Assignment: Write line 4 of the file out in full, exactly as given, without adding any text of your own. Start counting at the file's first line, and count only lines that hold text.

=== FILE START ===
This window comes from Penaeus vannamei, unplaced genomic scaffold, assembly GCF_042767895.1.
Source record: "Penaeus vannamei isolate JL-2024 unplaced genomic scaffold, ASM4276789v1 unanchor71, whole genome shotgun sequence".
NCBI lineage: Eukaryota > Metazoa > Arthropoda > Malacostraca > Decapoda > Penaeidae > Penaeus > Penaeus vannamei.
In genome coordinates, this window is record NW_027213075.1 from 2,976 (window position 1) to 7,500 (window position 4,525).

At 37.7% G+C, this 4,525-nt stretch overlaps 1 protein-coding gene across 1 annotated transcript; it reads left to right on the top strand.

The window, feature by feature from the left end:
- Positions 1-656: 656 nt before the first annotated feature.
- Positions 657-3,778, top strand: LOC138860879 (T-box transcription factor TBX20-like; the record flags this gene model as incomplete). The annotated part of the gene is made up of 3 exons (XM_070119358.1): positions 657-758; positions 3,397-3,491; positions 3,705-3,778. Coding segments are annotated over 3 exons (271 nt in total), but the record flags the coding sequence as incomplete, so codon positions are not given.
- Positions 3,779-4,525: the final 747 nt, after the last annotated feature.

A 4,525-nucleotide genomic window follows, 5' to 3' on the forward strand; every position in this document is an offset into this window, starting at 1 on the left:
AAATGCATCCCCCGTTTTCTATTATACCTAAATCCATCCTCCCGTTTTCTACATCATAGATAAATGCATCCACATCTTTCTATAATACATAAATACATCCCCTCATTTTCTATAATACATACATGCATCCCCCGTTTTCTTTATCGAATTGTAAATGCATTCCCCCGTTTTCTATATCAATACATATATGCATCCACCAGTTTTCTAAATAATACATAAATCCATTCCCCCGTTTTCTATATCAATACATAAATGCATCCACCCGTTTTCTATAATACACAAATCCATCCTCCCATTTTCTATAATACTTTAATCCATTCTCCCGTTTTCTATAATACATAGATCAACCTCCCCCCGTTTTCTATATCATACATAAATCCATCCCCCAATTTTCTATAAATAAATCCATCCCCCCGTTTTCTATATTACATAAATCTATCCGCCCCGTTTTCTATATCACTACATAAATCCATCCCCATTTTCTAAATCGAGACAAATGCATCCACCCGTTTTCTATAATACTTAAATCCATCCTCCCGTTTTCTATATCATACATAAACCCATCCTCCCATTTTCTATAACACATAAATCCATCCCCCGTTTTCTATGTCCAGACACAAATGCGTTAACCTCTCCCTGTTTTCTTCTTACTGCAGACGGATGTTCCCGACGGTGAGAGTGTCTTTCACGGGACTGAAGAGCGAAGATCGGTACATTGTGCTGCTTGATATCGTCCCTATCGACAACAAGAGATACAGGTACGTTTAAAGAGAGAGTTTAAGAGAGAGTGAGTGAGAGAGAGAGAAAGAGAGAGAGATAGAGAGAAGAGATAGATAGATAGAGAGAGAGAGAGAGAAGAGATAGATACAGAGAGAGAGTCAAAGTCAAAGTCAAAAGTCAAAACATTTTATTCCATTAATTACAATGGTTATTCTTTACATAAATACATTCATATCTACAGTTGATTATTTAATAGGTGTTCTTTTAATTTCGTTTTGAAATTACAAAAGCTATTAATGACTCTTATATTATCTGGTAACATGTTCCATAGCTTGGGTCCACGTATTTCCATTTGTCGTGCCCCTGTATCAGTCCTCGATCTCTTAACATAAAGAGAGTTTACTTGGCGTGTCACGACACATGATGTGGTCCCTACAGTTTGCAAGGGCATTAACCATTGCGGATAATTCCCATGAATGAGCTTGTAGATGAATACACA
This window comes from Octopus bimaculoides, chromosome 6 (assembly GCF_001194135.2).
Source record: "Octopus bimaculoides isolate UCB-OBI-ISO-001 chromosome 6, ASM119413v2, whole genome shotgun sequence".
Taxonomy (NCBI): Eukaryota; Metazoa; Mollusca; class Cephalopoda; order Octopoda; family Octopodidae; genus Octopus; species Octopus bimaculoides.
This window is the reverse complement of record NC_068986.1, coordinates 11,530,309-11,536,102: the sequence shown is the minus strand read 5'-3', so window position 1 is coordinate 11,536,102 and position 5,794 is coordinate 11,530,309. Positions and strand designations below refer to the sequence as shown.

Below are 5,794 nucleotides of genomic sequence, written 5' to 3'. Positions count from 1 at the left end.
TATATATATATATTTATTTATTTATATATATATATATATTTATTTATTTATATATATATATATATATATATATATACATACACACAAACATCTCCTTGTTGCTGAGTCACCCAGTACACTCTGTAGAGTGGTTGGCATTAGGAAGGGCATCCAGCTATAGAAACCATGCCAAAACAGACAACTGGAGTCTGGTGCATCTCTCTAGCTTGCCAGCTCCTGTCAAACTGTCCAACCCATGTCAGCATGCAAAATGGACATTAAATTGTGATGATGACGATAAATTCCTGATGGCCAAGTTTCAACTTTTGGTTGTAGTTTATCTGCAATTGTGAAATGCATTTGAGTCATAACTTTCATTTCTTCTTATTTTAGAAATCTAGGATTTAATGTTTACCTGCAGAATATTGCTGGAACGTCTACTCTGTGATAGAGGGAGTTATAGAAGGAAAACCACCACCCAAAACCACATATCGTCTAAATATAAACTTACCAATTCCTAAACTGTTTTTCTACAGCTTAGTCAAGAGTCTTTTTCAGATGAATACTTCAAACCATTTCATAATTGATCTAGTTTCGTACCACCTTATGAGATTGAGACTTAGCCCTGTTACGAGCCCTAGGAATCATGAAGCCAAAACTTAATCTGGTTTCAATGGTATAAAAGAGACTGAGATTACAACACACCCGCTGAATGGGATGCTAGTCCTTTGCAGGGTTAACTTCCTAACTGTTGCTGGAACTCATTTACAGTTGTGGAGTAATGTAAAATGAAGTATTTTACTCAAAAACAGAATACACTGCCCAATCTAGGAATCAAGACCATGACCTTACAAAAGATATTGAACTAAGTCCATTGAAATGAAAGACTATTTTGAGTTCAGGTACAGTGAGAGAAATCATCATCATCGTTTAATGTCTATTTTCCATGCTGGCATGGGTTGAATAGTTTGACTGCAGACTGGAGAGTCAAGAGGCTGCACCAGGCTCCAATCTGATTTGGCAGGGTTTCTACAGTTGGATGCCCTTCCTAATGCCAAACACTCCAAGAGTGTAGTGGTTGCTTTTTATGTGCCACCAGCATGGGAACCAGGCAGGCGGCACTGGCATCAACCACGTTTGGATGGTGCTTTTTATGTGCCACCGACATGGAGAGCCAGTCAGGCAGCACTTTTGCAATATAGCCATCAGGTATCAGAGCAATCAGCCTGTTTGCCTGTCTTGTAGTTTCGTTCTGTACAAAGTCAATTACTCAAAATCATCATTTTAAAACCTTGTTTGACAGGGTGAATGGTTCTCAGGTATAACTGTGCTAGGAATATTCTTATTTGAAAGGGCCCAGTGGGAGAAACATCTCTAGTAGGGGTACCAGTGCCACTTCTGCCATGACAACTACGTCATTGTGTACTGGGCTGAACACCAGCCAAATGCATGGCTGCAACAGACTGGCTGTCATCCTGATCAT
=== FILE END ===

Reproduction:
In genome coordinates, this window is record NW_027213075.1 from 2,976 (window position 1) to 7,500 (window position 4,525).